Following an uneventful flight, Kentucky Derby and Preakness winner Justify arrived safe and sound at Belmont Park shortly after 2:00 p.m. Wednesday.
Justify was accompanied on the one hour, 46-minute Tex Sutton charter flight from Louisville, Kentucky to Islip MacArthur Airport by fellow Belmont Stakes entrant and stablemate Restoring Hope and a stable pony, was led off the van by assistant trainer Jim Barnes and trainer Bob Baffert. After walking around the barn for a half-hour or so, the rangy chestnut colt was given a sponge bath and bedded down in the same stall as 2015 Triple Crown winner American Pharoah, also trained by Baffert.
Baffert said Justify, the 4-5 favorite over nine opponents in the 1 1/2-mile Belmont, the final and longest leg of the Triple Crown, signaled his readiness for his task on Saturday the minute he stepped off the van.
"He was, like, 'Let's get it on,'" said the trainer.
"He didn't get hot. Drank a lot of water when he got off," he added. "We feel pretty relieved he made this stage of the journey. He came in here safe and sound. He was just dragging me around there. All the horses in the barn were screaming and yelling. It's almost as if they were greeting him."
Baffert, who had three Triple Crown near-misses before American Pharoah became the first horse in 37 years to win all three races, said he felt as confident in Justify's ability to complete the sweep.
"There's always pressure," he said. "Pharoah was a different type of horse. This horse is strong and willing, and as long as he's strong and willing and able, it's up to him to get the mile-and-a-half.
"He started this journey just a few months ago. This horse has brought us along. We're just riding his coattails. The talent and ability is there; he's the same type of horse."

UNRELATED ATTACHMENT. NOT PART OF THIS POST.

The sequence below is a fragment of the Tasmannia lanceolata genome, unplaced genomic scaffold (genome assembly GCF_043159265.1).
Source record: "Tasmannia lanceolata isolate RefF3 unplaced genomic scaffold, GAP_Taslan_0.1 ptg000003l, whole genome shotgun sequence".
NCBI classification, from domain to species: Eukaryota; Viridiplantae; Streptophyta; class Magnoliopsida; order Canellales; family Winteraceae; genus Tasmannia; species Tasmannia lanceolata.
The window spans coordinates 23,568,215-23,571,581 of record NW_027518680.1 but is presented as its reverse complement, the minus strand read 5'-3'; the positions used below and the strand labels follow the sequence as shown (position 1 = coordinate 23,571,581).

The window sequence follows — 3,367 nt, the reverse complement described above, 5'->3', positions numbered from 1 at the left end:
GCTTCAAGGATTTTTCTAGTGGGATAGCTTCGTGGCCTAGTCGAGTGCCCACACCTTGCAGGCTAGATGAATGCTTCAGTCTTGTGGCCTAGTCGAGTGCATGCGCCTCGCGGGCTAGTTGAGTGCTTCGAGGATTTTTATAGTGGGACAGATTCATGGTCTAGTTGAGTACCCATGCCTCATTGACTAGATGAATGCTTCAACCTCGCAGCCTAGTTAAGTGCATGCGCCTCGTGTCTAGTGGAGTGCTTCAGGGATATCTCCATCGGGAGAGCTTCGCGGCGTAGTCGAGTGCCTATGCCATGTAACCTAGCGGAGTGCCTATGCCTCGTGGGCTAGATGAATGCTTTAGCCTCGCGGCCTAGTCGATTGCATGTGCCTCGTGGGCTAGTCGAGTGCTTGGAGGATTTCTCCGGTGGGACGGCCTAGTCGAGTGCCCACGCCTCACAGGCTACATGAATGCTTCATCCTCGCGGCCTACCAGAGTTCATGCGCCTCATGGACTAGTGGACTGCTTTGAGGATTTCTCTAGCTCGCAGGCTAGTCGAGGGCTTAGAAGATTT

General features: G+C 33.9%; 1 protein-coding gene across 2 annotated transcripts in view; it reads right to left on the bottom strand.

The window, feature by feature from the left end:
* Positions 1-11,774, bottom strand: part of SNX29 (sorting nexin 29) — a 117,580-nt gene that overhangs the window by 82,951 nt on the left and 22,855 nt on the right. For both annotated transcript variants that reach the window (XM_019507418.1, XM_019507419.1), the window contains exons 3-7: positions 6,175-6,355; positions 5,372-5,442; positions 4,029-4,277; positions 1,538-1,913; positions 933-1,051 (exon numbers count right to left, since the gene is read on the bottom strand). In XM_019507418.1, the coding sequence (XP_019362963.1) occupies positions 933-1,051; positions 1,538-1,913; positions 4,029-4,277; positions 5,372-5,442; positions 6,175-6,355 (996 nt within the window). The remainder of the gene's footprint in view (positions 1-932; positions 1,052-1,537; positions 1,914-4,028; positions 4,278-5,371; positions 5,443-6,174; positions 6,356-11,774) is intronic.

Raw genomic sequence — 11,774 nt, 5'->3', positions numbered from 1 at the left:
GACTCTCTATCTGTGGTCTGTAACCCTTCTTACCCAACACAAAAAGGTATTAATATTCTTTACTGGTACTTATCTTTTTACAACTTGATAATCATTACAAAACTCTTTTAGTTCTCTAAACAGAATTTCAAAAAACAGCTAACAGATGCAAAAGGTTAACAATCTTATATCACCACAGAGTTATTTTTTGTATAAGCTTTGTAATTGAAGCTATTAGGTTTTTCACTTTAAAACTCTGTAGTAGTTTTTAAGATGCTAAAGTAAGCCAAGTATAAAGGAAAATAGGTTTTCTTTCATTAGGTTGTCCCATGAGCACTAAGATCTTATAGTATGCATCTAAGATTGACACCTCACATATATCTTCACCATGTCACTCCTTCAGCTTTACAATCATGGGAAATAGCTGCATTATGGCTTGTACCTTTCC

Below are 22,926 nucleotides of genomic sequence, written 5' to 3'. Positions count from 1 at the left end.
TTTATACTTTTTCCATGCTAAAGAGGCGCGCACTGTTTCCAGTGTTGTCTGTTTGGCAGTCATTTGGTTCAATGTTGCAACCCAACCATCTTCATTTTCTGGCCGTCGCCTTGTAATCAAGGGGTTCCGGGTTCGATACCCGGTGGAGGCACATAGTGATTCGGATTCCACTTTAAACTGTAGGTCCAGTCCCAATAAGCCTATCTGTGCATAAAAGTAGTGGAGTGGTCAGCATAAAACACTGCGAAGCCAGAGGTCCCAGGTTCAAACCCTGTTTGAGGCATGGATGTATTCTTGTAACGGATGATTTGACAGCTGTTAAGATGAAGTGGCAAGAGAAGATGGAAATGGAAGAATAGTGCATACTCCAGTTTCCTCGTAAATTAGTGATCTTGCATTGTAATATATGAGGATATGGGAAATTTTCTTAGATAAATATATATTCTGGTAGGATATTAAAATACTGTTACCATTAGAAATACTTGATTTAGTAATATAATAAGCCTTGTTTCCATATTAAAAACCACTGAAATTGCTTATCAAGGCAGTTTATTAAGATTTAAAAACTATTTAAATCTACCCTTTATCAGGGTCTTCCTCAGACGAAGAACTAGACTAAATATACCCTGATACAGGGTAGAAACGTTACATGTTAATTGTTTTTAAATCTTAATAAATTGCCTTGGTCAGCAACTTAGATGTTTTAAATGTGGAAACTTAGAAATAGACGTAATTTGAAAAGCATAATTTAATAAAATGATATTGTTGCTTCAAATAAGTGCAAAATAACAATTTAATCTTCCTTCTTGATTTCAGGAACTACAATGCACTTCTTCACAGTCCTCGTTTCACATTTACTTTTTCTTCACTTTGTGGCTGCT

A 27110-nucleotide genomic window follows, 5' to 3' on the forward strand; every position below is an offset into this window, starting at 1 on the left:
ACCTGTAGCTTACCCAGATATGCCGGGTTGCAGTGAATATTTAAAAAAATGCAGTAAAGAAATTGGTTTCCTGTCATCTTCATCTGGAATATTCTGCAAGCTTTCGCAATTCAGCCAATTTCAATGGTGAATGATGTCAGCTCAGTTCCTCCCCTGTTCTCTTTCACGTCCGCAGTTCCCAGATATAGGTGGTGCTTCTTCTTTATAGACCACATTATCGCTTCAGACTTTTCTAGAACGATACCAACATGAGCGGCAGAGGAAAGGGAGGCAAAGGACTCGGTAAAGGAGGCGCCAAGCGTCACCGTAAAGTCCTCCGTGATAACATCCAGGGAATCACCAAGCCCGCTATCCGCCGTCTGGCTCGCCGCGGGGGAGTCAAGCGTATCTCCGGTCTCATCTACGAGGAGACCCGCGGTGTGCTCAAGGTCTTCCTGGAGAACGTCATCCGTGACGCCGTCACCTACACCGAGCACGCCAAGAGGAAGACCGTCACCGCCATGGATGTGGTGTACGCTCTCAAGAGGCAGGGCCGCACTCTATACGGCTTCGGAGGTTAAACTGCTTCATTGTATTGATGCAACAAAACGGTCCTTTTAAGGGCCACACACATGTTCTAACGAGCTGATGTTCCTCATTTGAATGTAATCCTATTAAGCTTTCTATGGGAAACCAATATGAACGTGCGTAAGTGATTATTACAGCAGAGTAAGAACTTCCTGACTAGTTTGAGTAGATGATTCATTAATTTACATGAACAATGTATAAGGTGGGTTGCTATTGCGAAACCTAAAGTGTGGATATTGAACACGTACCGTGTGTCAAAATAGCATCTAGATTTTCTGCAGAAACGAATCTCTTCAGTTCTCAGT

Baffert said the big difference between American Pharoah and Justify is their personalities.
"Pharoah loved human contact," said Baffert. "This guy will let you love on him for about four seconds, and that's it. He bit me when I was walking him around."
Baffert added he got a text from his 13-year-old son, Bode, saying there would be some rain on Belmont Stakes Day. Justify won the Kentucky Derby and Preakness over sloppy racetracks.
"I'd like to see a nice day," said Baffert. "Things like the weather, how the race is going to play out - I don't really think about that."
The trainer said Justify, who is owned in partnership by China Horse Club, WinStar Farm, Head of Plains Partners and Starlight Racing and who will be ridden on Saturday by 52-year-old Hall of Fame jockey Mike Smith, would go out to Belmont Park's main track to train after the renovation break at 8:45 a.m.
The excitement level, said Baffert, will be the same as it was for American Pharoah.
"American Pharoah brought a lot of excitement to the sport,'' he said. "[As a sports fan] you want to see the Golden State Warriors, you want to see Steph Curry ... you want to see the superstars."
Edited NYRA release